Beauty and the Beast: And the Hypnotic World of Czechoslovakian Fairy Tales

It is my understanding that over in Czechoslovakia, watching fairy tale movies is some sort of Christmas tradition, and looking at these films, one can see why: most of these were TV productions and offered a more mature, surreal and often grim new approach to classic tales, films like Alice (1988), The Little Mermaid (1976) and The Frog Prince (1991) bring new life to old stories. One of the finest examples of this little niche, and my absolute all-time favorite, is Juraj Herz’s 1978 adaptation of Beauty and the Beast. Herz was one of the pioneers of the Czech New Wave, and his 1969 film ‘The Cremator’ is one of the most iconic of the movement, but after multiple projects that conflicted with the strict communist regime, he was given two choices: either make political propaganda movies, or make fairy tale movies. He chose the latter.

But the films he ended up making took the classic stories and twisted and distorted them, gloomily but beautifully, and the result, as in the case of today’s film, is perhaps the most gorgeous rendition of the tales one can experience. If you want to get a feel of just how different his adaptation was, the Czech title “Panna a netvor” literally translates to “The Virgin and the Monster”. The story is still somewhat the same, a merchant has gone bankrupt with three daughters, two greedy ones losing interest in him and looking to get married to rich suitors, and an innocent younger daughter, he takes a valuable portrait of his late wife and goes to a mansion in the woods to try and sell it, the monster in the mansion buys it but when the merchant plucks one of his roses to give to his youngest daughter, the monster tells him that if one of the daughters doesn’t come to him by her free will, he shall die. The youngest gladly goes and the monster falls in love with her but never shows his face, and she falls in love with his kindness and voice.

The old noble virtues of the fairy tale are of course all still very much present, an impeccable lead performance embodies sweet innocence and purity, the sisters’ greed is caricaturized and mocked, and most importantly, the notion of love is the centerfold of the film and the story in general: a feeling so strong that it changes the very nature of a brutal monster who feeds on blood and lives in isolation, and gets to where it’s almost his downfall, a conversion that is shown as excruciating and self-aware. The film’s style of blending theatrical movements with the visual capacities of the camera gives incredible depth and menace to the otherwise-bland character of the monster: beautifully orchestrated movement, reflective and poetic monologues, and the ominous aura of living in the shadows grants the character the audience’s sympathy as he quite literally suffers in the dark.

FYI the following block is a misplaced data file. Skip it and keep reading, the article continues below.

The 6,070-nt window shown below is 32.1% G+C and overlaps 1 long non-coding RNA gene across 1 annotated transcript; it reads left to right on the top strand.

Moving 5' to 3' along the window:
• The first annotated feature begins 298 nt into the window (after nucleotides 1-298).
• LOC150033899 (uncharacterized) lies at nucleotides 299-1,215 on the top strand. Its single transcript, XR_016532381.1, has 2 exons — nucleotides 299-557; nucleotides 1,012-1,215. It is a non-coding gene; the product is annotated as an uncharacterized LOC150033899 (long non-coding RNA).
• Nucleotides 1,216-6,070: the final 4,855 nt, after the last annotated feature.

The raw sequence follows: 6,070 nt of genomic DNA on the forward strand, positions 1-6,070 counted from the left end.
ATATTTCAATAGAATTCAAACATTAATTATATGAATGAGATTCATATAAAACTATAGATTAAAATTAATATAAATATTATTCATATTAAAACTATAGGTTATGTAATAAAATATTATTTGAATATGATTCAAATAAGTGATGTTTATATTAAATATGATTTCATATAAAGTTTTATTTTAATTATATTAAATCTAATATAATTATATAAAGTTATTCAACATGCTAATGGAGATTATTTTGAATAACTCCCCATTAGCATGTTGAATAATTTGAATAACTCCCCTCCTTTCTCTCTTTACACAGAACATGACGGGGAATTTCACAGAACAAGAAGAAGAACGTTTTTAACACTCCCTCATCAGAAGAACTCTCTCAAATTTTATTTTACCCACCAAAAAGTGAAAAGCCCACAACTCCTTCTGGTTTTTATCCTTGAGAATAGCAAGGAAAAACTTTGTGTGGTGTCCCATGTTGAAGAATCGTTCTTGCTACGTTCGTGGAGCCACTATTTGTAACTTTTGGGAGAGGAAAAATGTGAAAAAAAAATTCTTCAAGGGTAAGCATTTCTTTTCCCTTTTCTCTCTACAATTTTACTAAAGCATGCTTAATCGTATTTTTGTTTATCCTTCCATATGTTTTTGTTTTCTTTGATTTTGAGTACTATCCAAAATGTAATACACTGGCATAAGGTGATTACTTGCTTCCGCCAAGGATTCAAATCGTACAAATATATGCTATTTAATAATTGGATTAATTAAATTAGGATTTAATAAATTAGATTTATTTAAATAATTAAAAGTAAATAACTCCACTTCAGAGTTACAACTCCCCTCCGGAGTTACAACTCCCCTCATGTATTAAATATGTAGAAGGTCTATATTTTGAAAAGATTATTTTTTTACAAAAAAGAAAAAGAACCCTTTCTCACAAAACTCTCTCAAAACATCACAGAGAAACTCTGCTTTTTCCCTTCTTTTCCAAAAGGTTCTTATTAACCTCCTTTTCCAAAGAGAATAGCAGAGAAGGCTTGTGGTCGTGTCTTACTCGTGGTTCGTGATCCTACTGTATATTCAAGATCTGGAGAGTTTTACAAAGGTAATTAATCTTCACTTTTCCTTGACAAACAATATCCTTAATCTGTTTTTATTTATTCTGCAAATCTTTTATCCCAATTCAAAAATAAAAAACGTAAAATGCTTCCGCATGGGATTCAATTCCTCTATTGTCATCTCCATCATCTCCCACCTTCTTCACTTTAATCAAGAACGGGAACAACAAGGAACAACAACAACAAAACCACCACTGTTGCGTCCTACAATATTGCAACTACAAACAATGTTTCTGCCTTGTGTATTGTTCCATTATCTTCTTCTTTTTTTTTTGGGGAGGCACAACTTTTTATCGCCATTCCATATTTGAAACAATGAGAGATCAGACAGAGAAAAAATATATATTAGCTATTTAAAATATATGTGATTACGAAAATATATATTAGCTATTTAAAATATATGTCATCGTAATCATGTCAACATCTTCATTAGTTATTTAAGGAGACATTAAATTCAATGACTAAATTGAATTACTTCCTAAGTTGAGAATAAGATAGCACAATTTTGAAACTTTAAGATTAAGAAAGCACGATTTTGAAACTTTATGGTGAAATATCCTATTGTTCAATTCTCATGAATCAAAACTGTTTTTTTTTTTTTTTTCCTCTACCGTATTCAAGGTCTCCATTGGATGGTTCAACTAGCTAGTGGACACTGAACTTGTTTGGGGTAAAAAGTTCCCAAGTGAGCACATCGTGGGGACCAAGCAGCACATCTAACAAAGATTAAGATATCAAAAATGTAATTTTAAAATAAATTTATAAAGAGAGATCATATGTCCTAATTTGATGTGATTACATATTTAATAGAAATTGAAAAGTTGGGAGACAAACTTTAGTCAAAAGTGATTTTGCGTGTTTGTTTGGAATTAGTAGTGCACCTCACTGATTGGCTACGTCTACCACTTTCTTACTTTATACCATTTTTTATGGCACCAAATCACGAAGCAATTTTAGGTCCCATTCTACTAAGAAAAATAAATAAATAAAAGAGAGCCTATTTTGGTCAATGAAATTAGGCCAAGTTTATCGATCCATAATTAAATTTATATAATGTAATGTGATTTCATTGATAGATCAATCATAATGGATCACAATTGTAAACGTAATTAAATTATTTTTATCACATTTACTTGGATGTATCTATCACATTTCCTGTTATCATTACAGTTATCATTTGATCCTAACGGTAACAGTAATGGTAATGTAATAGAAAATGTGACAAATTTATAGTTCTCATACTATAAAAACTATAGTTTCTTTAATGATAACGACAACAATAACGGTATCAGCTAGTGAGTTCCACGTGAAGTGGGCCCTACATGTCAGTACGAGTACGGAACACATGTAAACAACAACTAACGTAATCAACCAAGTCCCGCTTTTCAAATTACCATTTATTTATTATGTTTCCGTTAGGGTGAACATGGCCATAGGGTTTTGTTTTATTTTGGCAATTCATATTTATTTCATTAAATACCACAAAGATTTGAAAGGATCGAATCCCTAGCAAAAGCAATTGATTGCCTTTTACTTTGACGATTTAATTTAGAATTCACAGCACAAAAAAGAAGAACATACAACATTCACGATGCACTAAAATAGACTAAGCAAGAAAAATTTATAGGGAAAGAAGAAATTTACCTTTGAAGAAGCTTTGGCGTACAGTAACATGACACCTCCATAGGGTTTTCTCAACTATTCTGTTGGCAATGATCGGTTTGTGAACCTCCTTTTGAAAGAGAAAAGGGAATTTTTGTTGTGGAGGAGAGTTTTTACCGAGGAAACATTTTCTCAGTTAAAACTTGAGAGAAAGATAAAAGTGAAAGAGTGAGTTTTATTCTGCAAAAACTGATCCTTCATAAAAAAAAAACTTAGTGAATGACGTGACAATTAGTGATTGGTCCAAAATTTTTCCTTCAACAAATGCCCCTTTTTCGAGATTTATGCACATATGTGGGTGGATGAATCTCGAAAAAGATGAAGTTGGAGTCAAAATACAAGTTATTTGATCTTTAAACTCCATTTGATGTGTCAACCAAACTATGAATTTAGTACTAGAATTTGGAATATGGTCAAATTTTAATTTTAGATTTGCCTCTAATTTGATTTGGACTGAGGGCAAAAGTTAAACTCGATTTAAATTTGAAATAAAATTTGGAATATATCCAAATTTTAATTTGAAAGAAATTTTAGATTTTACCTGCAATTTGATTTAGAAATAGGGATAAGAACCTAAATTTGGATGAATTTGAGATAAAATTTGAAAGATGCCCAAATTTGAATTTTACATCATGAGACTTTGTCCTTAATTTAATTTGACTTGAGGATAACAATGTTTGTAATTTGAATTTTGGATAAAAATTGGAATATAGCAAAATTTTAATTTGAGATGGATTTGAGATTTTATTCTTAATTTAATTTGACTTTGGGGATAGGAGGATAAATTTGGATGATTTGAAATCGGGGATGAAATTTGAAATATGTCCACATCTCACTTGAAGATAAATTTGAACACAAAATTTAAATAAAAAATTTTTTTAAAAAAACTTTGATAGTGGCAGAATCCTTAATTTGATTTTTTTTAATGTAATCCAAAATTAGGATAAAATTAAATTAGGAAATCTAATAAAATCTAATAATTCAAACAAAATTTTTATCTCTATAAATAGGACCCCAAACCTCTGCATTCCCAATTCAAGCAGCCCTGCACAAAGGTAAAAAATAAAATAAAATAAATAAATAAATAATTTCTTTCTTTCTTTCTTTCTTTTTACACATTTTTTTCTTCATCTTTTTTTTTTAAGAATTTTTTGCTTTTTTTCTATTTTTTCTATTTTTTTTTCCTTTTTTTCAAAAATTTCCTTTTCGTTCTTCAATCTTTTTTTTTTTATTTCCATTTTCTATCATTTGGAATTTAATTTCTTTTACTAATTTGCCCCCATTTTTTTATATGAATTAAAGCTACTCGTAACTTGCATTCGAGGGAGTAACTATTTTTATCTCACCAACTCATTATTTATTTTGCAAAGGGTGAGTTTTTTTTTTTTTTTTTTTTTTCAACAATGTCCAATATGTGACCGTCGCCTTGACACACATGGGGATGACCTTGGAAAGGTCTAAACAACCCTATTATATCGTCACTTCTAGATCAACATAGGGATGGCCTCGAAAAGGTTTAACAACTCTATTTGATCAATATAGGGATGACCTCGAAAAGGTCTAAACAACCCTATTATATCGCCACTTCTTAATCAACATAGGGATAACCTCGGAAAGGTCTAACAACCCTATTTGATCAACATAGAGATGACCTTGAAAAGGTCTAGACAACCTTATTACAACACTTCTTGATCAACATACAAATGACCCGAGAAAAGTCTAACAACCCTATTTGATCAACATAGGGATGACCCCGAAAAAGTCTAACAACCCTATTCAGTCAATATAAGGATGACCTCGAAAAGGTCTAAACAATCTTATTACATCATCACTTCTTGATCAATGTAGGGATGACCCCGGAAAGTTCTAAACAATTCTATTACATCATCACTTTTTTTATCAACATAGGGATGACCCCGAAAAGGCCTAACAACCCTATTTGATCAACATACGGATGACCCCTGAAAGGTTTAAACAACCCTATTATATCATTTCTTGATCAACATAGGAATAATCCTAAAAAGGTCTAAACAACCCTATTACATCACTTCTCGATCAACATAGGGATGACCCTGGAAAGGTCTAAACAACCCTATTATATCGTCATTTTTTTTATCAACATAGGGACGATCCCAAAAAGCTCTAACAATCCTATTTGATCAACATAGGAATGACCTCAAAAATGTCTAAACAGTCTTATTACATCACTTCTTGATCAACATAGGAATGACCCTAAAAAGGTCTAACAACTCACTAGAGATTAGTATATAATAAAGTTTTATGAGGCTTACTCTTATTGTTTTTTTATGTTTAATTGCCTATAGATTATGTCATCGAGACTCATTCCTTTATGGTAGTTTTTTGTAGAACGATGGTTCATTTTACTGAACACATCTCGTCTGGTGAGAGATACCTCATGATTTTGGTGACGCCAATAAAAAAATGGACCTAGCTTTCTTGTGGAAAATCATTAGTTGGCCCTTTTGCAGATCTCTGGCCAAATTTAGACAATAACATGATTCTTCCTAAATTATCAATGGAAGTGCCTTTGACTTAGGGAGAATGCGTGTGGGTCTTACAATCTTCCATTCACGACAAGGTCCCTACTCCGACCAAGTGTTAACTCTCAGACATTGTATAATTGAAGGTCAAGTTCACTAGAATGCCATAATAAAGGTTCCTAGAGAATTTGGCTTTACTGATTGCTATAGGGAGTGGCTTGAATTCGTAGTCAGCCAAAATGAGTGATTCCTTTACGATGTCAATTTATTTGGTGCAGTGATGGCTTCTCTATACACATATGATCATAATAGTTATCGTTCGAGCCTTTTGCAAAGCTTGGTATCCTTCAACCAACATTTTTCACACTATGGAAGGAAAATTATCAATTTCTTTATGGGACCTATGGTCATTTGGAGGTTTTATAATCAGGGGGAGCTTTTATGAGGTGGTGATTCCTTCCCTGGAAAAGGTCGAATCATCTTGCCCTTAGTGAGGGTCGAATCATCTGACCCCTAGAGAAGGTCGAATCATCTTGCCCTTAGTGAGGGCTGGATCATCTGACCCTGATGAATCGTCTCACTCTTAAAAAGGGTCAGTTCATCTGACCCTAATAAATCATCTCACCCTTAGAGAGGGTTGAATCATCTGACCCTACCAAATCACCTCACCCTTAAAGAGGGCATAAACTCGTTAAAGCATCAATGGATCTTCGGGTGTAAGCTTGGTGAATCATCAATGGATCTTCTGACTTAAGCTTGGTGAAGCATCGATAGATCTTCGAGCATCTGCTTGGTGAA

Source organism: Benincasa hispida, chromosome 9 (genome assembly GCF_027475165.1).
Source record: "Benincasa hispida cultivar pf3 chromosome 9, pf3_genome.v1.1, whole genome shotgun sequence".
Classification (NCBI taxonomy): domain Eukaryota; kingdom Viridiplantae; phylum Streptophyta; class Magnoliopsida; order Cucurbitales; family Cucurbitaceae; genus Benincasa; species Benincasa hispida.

Herz’s Beauty and the Beast plays like the imagination of a frightened child hearing the tale for the first time from his grandmother, there really is no other way to describe it, it is an embodiment of everything that makes fairy tales so enchanting and mesmerizing. The opening scene is set in a foggy forest as some travelers get killed by the monsters of the mansion, and the rest of the film follows in similar fashion, blending the fantastic with horror and accentuating the darker undertones of the story visibly on screen. It has an instrumental score that alternates between a soothing melody and a tense chilling theme on the pipe organ, which only adds to the way it infuses the serene with the disquiet. The film’s cinematography is reminiscent of Herzog’s Aguirre The Wrath of God (1972): frequent use of handheld shots, emphasis on close-ups and the characters’ responses to the strange events they witness, gorgeous set design and a gloomy dim tone all go towards creating an incredible feeling of immersion.

What I love most about these renditions of fairy tales is the fact that they are completely stripped of any technological and special effects nonsense, the filmmakers work with what they got and the result is often a lot more entrancing that recent adaptations. In the case of a little 1976 production of The Little Mermaid by Karel Kachyňa, the mermaids are just girls dressed in cloaks and The King of the Seas is just an old man in a robe, as silly and primitive as it sounds, it works. In the case of Beauty and the Beast, it is highly more sophisticated, incredible attention is given not only to the setting and the characters, but also to their presence on screen. Whatever it is I said about the film’s entrancing spell, it was an understatement: watching it for the first time I don’t know how long ago was a singular experience that truly felt like being a kid again, and revisiting it was just as strong.  


You might also like these articles: